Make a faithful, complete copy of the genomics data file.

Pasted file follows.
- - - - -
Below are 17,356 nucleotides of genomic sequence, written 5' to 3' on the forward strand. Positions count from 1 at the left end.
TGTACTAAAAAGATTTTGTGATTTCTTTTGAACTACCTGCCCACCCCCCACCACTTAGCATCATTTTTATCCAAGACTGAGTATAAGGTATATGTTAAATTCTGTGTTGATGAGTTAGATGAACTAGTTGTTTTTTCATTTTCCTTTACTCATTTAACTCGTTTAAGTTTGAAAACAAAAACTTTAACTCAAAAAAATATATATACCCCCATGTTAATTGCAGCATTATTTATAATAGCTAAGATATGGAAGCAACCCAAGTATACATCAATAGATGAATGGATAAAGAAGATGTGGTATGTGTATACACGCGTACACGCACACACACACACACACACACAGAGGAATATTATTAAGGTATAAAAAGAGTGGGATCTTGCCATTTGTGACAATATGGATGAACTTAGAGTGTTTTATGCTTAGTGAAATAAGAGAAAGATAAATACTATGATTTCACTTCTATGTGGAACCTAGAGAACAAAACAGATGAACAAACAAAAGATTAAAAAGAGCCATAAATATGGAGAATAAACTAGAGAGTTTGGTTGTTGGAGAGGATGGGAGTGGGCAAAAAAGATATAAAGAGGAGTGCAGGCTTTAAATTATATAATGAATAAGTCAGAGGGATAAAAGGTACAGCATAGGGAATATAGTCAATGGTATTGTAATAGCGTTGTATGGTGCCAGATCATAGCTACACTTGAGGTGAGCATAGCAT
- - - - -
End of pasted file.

Below are 17,356 nucleotides of genomic sequence, written 5' to 3' on the forward strand. Positions count from 1 at the left end.
TGTACTAAAAAGATTTTGTGATTTCTTTTGAACTACCTGCCCACCCCCCACCACTTAGCATCATTTTTATCCAAGACTGAGTATAAGGTATATGTTAAATTCTGTGTTGATGAGTTAGATGAACTAGTTGTTTTTTCATTTTCCTTTACTCATTTAACTCGTTTAAGTTTGAAAACAAAAACTTTAACTCAAAAAAATATATATACCCCCATGTTAATTGCAGCATTATTTATAATAGCTAAGATATGGAAGCAACCCAAGTATACATCAATAGATGAATGGATAAAGAAGATGTGGTATGTGTATACACGCGTACACGCACACACACACACACACACACAGAGGAATATTATTAAGGTATAAAAAGAGTGGGATCTTGCCATTTGTGACAATATGGATGAACTTAGAGTGTTTTATGCTTAGTGAAATAAGAGAAAGATAAATACTATGATTTCACTTCTATGTGGAACCTAGAGAACAAAACAGATGAACAAACAAAAGATTAAAAAGAGCCATAAATATGGAGAATAAACTAGAGAGTTTGGTTGTTGGAGAGGATGGGAGTGGGCAAAAAAGATATAAAGAGGAGTGCAGGCTTTAAATTATATAATGAATAAGTCAGAGGGATAAAAGGTACAGCATAGGGAATATAGTCAATGGTATTGTAATAGCGTTGTATGGTGCCAGATCATAGCTACACTTGAGGTGAGCATAGCAT